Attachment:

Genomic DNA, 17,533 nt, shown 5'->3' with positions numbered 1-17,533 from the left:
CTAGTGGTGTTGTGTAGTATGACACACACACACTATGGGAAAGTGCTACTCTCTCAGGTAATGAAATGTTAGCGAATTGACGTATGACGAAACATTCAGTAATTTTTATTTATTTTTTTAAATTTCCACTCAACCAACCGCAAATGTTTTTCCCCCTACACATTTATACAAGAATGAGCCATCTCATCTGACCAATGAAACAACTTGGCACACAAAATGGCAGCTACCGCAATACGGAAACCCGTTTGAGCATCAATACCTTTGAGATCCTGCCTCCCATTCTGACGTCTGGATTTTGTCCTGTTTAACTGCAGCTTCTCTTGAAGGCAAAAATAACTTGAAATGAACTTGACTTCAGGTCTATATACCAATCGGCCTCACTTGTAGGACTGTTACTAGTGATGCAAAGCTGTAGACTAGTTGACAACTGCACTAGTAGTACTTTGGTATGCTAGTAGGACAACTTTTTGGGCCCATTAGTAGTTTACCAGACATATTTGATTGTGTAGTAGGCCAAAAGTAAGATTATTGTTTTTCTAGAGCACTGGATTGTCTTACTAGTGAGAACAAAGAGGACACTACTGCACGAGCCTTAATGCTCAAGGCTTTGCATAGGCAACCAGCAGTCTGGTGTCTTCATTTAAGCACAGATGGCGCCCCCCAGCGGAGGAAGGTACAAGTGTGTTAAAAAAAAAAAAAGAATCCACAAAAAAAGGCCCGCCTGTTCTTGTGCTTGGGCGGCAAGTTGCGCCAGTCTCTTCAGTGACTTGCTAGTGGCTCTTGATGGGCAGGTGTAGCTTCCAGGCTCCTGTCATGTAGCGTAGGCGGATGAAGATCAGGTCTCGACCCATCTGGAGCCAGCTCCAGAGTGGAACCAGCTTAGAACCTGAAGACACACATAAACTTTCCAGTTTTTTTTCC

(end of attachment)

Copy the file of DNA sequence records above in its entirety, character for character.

Genomic DNA, 17,533 nt, shown 5'->3' with positions numbered 1-17,533 from the left:
CTAGTGGTGTTGTGTAGTATGACACACACACACTATGGGAAAGTGCTACTCTCTCAGGTAATGAAATGTTAGCGAATTGACGTATGACGAAACATTCAGTAATTTTTATTTATTTTTTTAAATTTCCACTCAACCAACCGCAAATGTTTTTCCCCCTACACATTTATACAAGAATGAGCCATCTCATCTGACCAATGAAACAACTTGGCACACAAAATGGCAGCTACCGCAATACGGAAACCCGTTTGAGCATCAATACCTTTGAGATCCTGCCTCCCATTCTGACGTCTGGATTTTGTCCTGTTTAACTGCAGCTTCTCTTGAAGGCAAAAATAACTTGAAATGAACTTGACTTCAGGTCTATATACCAATCGGCCTCACTTGTAGGACTGTTACTAGTGATGCAAAGCTGTAGACTAGTTGACAACTGCACTAGTAGTACTTTGGTATGCTAGTAGGACAACTTTTTGGGCCCATTAGTAGTTTACCAGACATATTTGATTGTGTAGTAGGCCAAAAGTAAGATTATTGTTTTTCTAGAGCACTGGATTGTCTTACTAGTGAGAACAAAGAGGACACTACTGCACGAGCCTTAATGCTCAAGGCTTTGCATAGGCAACCAGCAGTCTGGTGTCTTCATTTAAGCACAGATGGCGCCCCCCAGCGGAGGAAGGTACAAGTGTGTTAAAAAAAAAAAAAGAATCCACAAAAAAAGGCCCGCCTGTTCTTGTGCTTGGGCGGCAAGTTGCGCCAGTCTCTTCAGTGACTTGCTAGTGGCTCTTGATGGGCAGGTGTAGCTTCCAGGCTCCTGTCATGTAGCGTAGGCGGATGAAGATCAGGTCTCGACCCATCTGGAGCCAGCTCCAGAGTGGAACCAGCTTAGAACCTGAAGACACACATAAACTTTCCAGTTTTTTTTCC